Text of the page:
Rules of MFI business is set to change says R Baskar Babu, MD & CEO, Suryoday Small Finance Bank. Considering how cycles affecting the business are getting shorter and unpredictable, one needs to build in a robust buffer for provisioning, he says in an exclusive interview with businessline. Betting on micro home loans and loan against property (LAP), Babu explains that these will be the bank’s focus areas. Edited excerpts:
The bank got listed at the peak of the pandemic. Though it’s not been a smooth ride, considering how some of your peers, now looking to list, have a dip in offer size or valuations – you think you took the right call?
We had regulatory requirement for listing, and we wanted to be fully compliant with all licensing conditions. When we were listing, the first wave of Covid was almost settled. Nobody saw the second wave and it happened just the next month of our listing. While the credit losses were clearly visible, what was not factored was the possibility of a second wave as severe as it was. Unfortunately, we did not have any opportunity to deliver a solid financial performance post listing till the June quarter. But as we settle down, the market will recognise us in the same momentum as it did not reward us till now. In fact, when markets start to recognise the value of SFB model, then all of us as a cluster will be recognised.
June quarter was a comeback period, though the gross NPA remains high…
We will provide for any temporary slippages out of our operating profits and we are focusing on getting back our NPA customers back in the paying fold and we see that happening and that is encouraging . We need to increase our focus on this. But, considering the nature of the business, it may be 2–2.5 per cent credit loss business on a yearly basis. When you normalise what happened during demonetisation and now, its looks more like that. Low-income household funding is not necessarily dependent only on the customer segment or as a portfolio. There are various localised nuances. In the last 10 years, every five years there is some event or another which you’re not able visualise as part of the usual risk management approach. The learning is that this business (unsecured lending) must provide for 2–2.5 per cent credit loss on a yearly basis, and even 3 per cent if you have the best systems. You’ll have to keep a sufficient buffer for one-time events.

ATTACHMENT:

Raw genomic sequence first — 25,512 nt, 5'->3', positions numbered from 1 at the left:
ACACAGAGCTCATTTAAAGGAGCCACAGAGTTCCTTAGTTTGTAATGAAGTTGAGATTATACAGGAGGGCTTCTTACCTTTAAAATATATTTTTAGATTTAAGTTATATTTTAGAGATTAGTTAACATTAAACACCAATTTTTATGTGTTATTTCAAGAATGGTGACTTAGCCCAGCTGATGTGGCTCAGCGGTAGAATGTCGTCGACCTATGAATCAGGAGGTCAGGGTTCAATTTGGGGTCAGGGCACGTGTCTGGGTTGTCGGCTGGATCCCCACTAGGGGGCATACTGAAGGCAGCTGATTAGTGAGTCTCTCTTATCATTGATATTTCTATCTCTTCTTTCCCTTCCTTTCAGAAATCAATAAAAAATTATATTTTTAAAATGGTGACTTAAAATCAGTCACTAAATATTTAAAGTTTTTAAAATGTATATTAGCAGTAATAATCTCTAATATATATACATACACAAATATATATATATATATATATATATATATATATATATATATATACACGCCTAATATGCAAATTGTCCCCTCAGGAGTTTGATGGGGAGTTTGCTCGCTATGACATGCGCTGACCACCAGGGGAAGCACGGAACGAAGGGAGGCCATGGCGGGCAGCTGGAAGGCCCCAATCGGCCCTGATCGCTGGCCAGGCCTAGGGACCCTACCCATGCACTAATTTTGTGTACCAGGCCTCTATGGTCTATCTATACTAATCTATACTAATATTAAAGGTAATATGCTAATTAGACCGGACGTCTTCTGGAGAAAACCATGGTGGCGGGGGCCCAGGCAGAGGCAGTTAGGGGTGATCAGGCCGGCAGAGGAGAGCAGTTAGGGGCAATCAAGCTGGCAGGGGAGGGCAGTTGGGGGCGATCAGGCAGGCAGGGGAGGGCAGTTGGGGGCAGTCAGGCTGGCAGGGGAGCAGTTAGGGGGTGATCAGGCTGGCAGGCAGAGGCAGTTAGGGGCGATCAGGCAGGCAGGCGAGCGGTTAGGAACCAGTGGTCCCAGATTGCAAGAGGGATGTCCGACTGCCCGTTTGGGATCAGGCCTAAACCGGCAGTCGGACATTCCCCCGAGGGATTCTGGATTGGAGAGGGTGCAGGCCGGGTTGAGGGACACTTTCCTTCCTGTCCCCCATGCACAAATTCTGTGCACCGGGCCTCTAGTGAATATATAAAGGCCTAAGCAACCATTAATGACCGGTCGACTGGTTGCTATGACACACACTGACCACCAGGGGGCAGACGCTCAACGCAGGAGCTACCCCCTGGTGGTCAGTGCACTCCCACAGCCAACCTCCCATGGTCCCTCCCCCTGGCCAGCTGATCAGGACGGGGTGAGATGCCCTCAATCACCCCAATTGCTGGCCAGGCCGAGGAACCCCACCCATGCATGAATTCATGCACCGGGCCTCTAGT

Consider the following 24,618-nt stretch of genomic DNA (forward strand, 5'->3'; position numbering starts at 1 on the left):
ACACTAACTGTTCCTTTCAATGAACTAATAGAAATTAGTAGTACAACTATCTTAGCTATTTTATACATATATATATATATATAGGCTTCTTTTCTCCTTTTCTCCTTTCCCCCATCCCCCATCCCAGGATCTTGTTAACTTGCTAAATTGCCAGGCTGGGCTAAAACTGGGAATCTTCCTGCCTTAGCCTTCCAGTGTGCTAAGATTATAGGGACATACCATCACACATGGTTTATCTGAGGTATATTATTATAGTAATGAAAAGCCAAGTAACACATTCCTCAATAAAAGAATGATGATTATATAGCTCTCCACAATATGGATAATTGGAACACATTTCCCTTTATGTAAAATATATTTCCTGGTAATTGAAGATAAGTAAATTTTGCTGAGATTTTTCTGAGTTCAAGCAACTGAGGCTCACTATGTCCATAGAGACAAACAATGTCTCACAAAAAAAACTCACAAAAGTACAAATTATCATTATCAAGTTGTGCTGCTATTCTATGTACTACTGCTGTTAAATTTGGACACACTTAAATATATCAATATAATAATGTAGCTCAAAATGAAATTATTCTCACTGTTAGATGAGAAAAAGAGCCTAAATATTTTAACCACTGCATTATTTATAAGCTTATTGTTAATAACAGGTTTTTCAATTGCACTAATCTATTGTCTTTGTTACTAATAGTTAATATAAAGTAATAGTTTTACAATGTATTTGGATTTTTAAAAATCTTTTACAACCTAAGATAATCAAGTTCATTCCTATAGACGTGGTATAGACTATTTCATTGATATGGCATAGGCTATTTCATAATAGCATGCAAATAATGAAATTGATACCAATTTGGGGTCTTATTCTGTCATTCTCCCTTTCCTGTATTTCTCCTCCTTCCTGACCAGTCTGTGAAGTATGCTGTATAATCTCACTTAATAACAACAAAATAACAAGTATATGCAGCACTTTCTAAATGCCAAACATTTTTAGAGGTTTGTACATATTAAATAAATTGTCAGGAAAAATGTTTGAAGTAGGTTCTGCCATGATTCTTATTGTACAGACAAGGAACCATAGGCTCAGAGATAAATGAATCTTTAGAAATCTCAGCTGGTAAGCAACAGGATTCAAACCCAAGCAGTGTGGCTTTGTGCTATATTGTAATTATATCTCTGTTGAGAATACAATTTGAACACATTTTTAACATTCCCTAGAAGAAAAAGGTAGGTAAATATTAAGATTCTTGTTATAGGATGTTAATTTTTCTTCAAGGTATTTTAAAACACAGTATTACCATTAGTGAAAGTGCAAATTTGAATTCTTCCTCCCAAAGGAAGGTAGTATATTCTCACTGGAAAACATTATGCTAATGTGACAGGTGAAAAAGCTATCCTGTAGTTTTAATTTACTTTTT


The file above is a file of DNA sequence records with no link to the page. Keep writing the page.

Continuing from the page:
What’s your take on the new MFI guidelines?
Post pandemic, many of us have started dealing with customers on one-on-one basis. We are lending in a group and collecting in a group from an operational perspective, but we are not enforcing any joint liability. The new MFI norms are encouraging as they allow us to have a household view not a customer view. Based on household income, if I give a ₹3 lakh loan for five years, the repayment is around ₹9,000 a month. But a ₹1 lakh loan for one year will have a repayment of ₹10,000 a month. So, the new norms will make all players look at customer relationship. Three-year tenure loans will become common, while it was unheard of as an MFI product.
But until 2017, MFI was a high growth, low risk, high return model…
It will be 15–20 per cent growth segment as the customer segment graduates to other secured loans or loans for specific purpose.If we can handle a small-ticket LAP for business purposes efficiently then we should start looking 3 – 7 year loan rather than the pure MFI loan. The pure customer base of MFI is flattening.
You’ve guided for doubling of your loan book in 3–4 years... Where are the opportunities in terms of products?
We’re bullish on micro-home loans – between ₹5–10 lakhs. It’s a tough, long gestation business. Every month we’re increasing disbursements in this segment by a crore. Likely, by end of this financial year, we should be at around ₹15 crore. When the scaling of the business happens, and we have presence in 500 locations, and each location does around ₹50 lakhs of business, then it becomes a good scalable business. Right now, we are not chasing volume. We are setting the processes to make sure that whatever is acquired is going to be super-duper portfolio. This is a category where even affordable home loan companies are in the ₹8–10 lakhs bracket. Micro-LAP is another area of interest. It’s a low-delinquency business and we want to build it through our branches.
Do you have any fundraise plans this fiscal?
The reduction in capital has come down mainly on account of NPA issues. At these levels it would be inefficient to raise any capital. But if there is an opportunity which comes our way, we’ll load up capital.
Do you see such an opportunity?
Not this year. This year, our intent is to go back to the pre-pandemic pre-operating profit levels. Alongside that, we will focus on a few key value products every month, which is intensive in terms of execution but can give a highly competitive advantage. Internally, I keep telling everyone that even at a size as small as ₹5,500 crore, one of every 200 Indian households are customers of Suryoday, which is 0.5% of the Indian population. So, the intent is to operate at a pricing level that low-income households can borrow almost the same rate as a middle income.